U.S. labor costs increased at their slowest pace in a year in the fourth quarter as wage growth slowed, offering a boost to the Federal Reserve in its fight against inflation.
The Employment Cost Index, the broadest measure of labor costs, rose 1.0% last quarter, the Labor Department said on Tuesday. That was the smallest advance since the fourth quarter of 2021 and followed a 1.2% gain in the July-September period.
Economists polled by Reuters had forecast the ECI rising 1.1%. Labor costs increased 5.1% on a year-on-year basis after advancing 5.0% in the third quarter. With the fourth-quarter release, the government introduced new employment weights based on the 2018 Standard Occupational Classification system.
The ECI is widely viewed by policymakers and economists as one of the better measures of labor market slack and a predictor of core inflation, because it adjusts for composition and job-quality changes. The report was published as Fed officials were due to begin a two-day policy meeting.
The U.S. central bank is expected to raise its policy rate by 25 basis points at end of the meeting on Wednesday. The Fed last year raised its policy rate by 425 basis points from near zero to a 4.25%-4.50% range, the highest since late 2007.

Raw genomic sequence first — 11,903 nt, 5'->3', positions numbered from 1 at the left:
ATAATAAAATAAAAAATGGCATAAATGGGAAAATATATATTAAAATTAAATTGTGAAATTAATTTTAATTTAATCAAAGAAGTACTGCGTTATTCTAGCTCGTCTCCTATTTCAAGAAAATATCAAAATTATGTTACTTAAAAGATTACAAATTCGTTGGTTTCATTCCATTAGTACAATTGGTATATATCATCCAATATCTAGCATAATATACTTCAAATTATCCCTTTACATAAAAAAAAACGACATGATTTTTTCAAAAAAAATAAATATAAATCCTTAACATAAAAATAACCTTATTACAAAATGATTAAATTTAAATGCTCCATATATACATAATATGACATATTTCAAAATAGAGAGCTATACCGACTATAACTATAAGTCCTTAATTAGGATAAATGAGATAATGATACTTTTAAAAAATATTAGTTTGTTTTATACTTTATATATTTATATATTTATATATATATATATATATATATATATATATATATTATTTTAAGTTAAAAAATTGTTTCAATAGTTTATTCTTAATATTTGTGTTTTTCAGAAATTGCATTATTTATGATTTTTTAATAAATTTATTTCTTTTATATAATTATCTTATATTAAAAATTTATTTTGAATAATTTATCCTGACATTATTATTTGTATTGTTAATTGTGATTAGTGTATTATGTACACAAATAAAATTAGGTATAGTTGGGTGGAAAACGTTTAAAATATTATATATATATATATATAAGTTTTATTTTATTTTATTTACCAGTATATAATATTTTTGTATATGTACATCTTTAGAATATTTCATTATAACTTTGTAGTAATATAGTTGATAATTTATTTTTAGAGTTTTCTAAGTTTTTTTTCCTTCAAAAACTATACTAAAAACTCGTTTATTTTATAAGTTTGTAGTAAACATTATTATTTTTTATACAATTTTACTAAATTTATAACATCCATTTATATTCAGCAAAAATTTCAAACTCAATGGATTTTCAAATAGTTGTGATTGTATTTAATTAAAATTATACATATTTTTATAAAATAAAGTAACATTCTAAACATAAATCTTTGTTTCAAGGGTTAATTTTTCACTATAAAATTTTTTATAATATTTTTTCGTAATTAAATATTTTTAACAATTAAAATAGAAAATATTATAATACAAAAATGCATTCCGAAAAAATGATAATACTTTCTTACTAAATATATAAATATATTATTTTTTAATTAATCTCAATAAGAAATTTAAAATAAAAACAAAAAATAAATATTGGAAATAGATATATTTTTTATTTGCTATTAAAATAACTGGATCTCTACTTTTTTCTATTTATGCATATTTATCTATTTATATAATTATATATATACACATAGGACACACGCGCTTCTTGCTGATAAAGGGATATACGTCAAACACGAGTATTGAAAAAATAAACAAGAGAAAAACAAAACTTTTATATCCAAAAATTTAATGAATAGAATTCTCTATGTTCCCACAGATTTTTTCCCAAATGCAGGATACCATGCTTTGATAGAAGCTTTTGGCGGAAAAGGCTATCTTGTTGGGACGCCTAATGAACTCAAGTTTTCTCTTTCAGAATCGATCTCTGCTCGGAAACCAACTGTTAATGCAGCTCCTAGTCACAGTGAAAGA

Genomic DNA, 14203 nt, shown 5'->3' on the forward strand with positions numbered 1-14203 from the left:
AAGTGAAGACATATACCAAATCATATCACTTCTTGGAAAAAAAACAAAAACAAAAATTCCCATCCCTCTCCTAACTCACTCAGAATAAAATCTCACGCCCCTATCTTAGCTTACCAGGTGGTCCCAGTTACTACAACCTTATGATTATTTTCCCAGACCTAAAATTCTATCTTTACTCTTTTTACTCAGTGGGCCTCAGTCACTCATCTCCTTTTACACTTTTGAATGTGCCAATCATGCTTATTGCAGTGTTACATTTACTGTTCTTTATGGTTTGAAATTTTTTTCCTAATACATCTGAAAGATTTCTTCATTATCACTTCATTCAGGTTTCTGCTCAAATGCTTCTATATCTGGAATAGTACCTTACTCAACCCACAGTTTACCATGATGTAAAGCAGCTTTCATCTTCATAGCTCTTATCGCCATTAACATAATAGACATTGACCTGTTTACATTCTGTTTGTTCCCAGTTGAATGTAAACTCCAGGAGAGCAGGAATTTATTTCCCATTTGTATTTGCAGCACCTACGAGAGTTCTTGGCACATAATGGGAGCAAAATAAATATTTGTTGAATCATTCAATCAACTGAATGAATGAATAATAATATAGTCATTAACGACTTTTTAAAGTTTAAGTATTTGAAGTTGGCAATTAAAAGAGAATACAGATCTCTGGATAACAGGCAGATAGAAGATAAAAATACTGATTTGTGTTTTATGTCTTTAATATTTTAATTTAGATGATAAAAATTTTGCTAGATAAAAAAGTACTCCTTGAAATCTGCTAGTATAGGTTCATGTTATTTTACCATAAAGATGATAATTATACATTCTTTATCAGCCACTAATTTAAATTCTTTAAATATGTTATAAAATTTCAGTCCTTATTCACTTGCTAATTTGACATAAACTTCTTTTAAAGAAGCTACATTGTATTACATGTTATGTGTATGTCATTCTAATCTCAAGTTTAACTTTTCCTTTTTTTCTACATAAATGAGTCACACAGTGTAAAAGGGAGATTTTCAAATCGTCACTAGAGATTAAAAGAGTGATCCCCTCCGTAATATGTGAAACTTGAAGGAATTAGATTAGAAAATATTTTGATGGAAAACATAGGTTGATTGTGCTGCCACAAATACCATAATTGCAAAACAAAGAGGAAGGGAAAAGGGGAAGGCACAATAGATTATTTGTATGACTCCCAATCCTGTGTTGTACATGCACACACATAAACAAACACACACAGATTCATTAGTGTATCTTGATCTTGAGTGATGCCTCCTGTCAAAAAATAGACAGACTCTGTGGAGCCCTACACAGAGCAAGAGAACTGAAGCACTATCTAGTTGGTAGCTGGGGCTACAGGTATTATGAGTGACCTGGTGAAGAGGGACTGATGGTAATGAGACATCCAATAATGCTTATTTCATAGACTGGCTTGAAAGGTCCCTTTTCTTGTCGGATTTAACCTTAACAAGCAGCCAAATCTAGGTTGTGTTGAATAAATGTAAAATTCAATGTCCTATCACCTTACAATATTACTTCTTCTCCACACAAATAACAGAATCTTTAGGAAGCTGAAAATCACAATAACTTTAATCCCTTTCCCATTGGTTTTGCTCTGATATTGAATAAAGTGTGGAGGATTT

The Fed's Beige Book this month described the labor market as "persistently tight," noting that "wage pressures remained elevated across districts," in early January though five regional "Reserve Banks reported that these pressures had eased somewhat."
Nevertheless, annual growth in average hourly earnings in the Labor Department's monthly employment report has cooled, though it still remains high. The Atlanta Fed's wage tracker also moderated in the fourth quarter. There were 10.5 million job openings on the last business day of November.
Wages and salaries increased 1.0% in the last quarter, also the smallest gain since the fourth quarter of 2021, after rising 1.3% in the third quarter. They were up 5.1% year-on-year after rising by the same margin in the prior quarter.
Private sector wages rose 1.0%, slowing from a 1.2% advance in the third quarter. Private industry wages increased 5.1% year-on-year after rising 5.2% in the July-September quarter.
The moderation in wage growth was more pronounced in the leisure and hospitality sector, where wages and salaries increased 0.9% after increasing 1.8% in the third quarter. Employment in this industry remains below pre-pandemic levels.
State and local government wages also climbed 1.0% after surging 2.1% in the third quarter.
But higher inflation continued to eat into consumers' purchasing power. Inflation adjusted wages for all workers fell 1.2% year-on-year in the fourth quarter.
Benefits rose 0.8% last quarter after increasing 1.0% in the third quarter. They were up 4.9% year-on-year.
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